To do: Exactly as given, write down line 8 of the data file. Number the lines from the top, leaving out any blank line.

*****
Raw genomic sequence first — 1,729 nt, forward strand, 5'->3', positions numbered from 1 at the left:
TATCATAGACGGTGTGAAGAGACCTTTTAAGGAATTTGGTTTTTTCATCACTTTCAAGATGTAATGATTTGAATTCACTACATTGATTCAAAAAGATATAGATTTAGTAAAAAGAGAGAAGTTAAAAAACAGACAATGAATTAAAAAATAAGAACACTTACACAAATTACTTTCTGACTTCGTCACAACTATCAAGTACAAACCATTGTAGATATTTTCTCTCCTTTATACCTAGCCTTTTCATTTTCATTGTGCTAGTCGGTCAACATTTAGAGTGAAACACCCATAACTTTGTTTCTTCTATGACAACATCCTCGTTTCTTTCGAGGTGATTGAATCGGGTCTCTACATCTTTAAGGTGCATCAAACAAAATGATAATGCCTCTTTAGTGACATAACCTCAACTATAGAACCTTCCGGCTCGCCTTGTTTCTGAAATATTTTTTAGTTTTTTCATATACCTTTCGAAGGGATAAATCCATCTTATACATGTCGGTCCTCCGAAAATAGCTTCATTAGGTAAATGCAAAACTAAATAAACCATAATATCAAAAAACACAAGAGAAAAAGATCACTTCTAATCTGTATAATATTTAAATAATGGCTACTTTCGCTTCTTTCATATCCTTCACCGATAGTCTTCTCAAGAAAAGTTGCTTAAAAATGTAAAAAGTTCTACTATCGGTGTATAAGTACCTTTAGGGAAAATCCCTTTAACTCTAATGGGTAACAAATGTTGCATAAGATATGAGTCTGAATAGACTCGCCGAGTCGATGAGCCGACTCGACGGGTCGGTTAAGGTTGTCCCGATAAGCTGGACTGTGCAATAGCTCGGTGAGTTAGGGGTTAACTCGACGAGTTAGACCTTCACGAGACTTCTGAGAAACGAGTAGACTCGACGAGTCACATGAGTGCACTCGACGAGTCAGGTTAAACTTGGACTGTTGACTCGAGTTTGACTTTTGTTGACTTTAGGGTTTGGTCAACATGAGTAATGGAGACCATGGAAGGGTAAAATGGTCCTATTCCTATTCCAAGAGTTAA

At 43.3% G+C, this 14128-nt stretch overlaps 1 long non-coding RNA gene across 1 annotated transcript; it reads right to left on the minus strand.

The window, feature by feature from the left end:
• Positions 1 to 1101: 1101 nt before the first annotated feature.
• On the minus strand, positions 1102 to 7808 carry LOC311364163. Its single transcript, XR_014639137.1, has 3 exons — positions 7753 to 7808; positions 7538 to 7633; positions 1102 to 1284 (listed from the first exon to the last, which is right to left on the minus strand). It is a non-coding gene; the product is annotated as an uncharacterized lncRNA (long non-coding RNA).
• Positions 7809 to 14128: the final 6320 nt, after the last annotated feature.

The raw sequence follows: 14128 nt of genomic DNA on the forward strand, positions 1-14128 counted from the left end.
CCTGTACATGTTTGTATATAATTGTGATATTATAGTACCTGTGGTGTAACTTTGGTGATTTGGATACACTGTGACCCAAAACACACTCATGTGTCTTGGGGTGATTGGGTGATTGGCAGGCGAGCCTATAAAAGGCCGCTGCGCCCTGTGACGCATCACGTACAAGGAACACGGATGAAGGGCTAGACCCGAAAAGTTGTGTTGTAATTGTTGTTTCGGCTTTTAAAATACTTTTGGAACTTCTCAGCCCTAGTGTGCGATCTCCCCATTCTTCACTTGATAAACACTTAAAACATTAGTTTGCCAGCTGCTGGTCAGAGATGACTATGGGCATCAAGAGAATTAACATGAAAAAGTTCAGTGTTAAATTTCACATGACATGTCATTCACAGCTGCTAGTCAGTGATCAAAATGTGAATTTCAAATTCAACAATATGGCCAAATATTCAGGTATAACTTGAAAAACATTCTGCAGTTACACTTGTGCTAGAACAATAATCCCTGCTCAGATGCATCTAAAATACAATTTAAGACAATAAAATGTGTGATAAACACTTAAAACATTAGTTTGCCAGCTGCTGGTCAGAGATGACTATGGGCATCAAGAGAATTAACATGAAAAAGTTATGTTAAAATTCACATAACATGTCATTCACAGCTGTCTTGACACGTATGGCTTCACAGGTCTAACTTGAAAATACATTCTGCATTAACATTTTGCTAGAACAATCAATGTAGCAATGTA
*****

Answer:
The raw sequence follows: 14128 nt of genomic DNA on the forward strand, positions 1-14128 counted from the left end.